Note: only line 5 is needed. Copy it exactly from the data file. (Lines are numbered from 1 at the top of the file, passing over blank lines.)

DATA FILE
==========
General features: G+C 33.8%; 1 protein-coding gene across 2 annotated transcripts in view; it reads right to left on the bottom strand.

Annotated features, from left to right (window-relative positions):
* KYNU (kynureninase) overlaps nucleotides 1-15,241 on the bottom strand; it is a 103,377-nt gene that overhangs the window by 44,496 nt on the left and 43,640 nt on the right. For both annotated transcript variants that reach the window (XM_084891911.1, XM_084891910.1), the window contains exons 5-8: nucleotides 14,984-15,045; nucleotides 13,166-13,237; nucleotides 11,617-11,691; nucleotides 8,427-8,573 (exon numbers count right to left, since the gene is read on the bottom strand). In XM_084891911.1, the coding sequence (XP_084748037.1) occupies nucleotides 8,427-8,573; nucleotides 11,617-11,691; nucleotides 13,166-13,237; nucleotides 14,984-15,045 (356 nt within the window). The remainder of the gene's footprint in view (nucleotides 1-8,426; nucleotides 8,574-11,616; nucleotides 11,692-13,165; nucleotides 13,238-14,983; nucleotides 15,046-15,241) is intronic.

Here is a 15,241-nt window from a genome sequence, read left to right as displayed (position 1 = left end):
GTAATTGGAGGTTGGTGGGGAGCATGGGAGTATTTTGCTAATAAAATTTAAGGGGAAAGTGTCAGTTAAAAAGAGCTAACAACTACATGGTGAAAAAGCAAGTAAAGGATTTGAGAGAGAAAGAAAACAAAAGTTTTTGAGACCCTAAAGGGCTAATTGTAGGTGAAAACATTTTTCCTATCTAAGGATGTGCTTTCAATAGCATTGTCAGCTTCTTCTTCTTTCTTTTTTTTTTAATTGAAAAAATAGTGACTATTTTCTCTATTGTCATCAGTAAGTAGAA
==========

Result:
GTAATTGGAGGTTGGTGGGGAGCATGGGAGTATTTTGCTAATAAAATTTAAGGGGAAAGTGTCAGTTAAAAAGAGCTAACAACTACATGGTGAAAAAGCAAGTAAAGGATTTGAGAGAGAAAGAAAACAAAAGTTTTTGAGACCCTAAAGGGCTAATTGTAGGTGAAAACATTTTTCCTATCTAAGGATGTGCTTTCAATAGCATTGTCAGCTTCTTCTTCTTTCTTTTTTTTTTAATTGAAAAAATAGTGACTATTTTCTCTATTGTCATCAGTAAGTAGAA